- Associated Press - Friday, March 28, 2014

NASHVILLE, Tenn. (AP) - Members of the Tennessee Board of Regents said Friday that they don’t know how much money the state’s universities and community colleges are going to receive in the budget because of a shortfall in tax collections.

The board oversees six state universities, 13 community colleges and 27 colleges of applied technology. The schools do not include the University of Tennessee system.

Officials said at a quarterly board meeting Friday that the best case scenario for the schools would be to get the almost $6.6 million Gov. Bill Haslam allocated to them in his budget. Figures presented at the meeting showed that the Tennessee Higher Education Commission recommended that the schools get a little more than $21 million in the budget.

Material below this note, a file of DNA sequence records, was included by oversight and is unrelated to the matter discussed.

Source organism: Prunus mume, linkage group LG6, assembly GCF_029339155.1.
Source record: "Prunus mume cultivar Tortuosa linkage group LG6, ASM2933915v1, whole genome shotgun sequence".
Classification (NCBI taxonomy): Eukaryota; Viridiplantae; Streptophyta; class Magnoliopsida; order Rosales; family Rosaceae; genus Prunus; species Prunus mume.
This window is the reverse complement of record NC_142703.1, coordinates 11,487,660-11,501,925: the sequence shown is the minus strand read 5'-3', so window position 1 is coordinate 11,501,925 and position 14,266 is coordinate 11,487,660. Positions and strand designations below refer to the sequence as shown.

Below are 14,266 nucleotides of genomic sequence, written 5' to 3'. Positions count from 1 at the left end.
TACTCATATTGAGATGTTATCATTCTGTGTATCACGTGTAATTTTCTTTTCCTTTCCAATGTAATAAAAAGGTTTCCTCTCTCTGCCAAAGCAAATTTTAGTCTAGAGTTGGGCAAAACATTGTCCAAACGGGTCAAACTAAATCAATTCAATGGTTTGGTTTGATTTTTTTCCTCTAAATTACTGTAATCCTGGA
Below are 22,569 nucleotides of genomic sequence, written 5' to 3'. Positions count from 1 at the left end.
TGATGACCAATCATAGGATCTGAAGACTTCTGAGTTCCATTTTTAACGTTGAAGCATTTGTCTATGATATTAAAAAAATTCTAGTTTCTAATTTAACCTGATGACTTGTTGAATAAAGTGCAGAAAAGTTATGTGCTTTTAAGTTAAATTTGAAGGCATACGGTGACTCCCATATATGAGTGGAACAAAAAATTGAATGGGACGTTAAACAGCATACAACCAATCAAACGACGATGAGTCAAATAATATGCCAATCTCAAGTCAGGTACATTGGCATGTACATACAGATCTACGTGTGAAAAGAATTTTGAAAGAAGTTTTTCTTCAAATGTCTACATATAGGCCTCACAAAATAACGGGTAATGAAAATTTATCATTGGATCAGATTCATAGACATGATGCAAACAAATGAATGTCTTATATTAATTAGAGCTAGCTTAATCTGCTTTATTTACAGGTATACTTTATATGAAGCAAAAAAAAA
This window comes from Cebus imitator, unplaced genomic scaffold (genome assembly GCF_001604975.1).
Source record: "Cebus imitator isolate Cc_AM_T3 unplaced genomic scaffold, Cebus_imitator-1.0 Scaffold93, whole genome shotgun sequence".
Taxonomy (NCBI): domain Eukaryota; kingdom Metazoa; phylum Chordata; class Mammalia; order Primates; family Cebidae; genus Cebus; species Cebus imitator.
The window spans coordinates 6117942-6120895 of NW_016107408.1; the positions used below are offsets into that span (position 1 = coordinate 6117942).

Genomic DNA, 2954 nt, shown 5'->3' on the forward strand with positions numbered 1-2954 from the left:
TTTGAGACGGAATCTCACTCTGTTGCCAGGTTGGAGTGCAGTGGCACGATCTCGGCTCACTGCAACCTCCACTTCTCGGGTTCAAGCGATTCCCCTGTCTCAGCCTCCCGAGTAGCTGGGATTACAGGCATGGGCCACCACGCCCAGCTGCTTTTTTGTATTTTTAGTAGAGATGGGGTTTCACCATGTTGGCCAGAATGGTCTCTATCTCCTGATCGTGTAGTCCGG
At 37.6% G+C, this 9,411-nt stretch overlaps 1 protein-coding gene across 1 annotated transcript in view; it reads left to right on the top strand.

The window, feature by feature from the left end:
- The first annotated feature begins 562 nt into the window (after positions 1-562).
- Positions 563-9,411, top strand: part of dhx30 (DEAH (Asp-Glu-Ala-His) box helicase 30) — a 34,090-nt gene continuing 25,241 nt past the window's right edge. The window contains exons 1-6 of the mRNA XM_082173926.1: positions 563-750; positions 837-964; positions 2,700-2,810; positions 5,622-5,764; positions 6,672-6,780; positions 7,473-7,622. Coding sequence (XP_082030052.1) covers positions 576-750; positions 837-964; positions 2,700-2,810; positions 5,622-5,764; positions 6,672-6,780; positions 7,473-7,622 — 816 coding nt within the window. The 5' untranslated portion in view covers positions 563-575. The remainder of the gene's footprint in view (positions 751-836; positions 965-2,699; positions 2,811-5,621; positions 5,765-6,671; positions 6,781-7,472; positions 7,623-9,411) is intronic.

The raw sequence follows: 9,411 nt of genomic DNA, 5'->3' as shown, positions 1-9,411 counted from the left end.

Senate Speaker Ron Ramsey told reporters Thursday that planned pay raises for state employees and investment in higher education might have to be cut because of a $260 million shortfall of projected revenue through the first seven months of the budget. Haslam is expected to release a revised spending proposal next week that would address the shortfall.

Traditionally, public colleges and universities raise tuition when they get less money in the budget.

Haslam acknowledged the funding challenge after a higher education summit Thursday that was organized by the Nashville Business Roundtable. The governor said he was trying to “prioritize higher ed funding.” But he also said that the state has to live within the limits of the funds that it has, even though the funding levels for higher education isn’t where he would like it to be.

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